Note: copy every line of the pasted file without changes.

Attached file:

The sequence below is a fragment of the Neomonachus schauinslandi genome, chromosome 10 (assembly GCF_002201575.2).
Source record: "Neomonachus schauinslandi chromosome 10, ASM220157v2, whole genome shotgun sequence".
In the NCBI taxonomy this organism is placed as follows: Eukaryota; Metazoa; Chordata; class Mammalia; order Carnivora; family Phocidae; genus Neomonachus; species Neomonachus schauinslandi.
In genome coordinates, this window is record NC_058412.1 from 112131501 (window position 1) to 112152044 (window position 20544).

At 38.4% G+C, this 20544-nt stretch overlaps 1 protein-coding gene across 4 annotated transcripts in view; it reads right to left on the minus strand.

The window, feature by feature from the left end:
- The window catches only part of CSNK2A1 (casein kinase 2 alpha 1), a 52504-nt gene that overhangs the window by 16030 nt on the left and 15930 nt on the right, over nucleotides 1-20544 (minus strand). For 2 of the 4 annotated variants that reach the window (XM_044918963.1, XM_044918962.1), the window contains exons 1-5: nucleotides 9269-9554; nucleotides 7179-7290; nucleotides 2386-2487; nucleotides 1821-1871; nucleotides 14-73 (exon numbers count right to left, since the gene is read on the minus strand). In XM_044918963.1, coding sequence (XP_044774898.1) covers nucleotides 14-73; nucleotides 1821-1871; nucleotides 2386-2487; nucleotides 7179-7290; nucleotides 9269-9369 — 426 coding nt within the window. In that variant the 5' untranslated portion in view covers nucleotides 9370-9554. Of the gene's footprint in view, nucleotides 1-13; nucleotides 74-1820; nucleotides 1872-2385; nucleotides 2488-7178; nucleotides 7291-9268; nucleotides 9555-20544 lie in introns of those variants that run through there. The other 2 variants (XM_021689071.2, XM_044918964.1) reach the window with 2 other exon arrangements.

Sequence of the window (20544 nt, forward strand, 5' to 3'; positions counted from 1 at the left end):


The sequence below is a fragment of the Neomonachus schauinslandi genome, chromosome 10 (assembly GCF_002201575.2).
Source record: "Neomonachus schauinslandi chromosome 10, ASM220157v2, whole genome shotgun sequence".
In the NCBI taxonomy this organism is placed as follows: Eukaryota; Metazoa; Chordata; class Mammalia; order Carnivora; family Phocidae; genus Neomonachus; species Neomonachus schauinslandi.
In genome coordinates, this window is record NC_058412.1 from 112131501 (window position 1) to 112152044 (window position 20544).

At 38.4% G+C, this 20544-nt stretch overlaps 1 protein-coding gene across 4 annotated transcripts in view; it reads right to left on the minus strand.

The window, feature by feature from the left end:
- The window catches only part of CSNK2A1 (casein kinase 2 alpha 1), a 52504-nt gene that overhangs the window by 16030 nt on the left and 15930 nt on the right, over nucleotides 1-20544 (minus strand). For 2 of the 4 annotated variants that reach the window (XM_044918963.1, XM_044918962.1), the window contains exons 1-5: nucleotides 9269-9554; nucleotides 7179-7290; nucleotides 2386-2487; nucleotides 1821-1871; nucleotides 14-73 (exon numbers count right to left, since the gene is read on the minus strand). In XM_044918963.1, coding sequence (XP_044774898.1) covers nucleotides 14-73; nucleotides 1821-1871; nucleotides 2386-2487; nucleotides 7179-7290; nucleotides 9269-9369 — 426 coding nt within the window. In that variant the 5' untranslated portion in view covers nucleotides 9370-9554. Of the gene's footprint in view, nucleotides 1-13; nucleotides 74-1820; nucleotides 1872-2385; nucleotides 2488-7178; nucleotides 7291-9268; nucleotides 9555-20544 lie in introns of those variants that run through there. The other 2 variants (XM_021689071.2, XM_044918964.1) reach the window with 2 other exon arrangements.

Sequence of the window (20544 nt, forward strand, 5' to 3'; positions counted from 1 at the left end):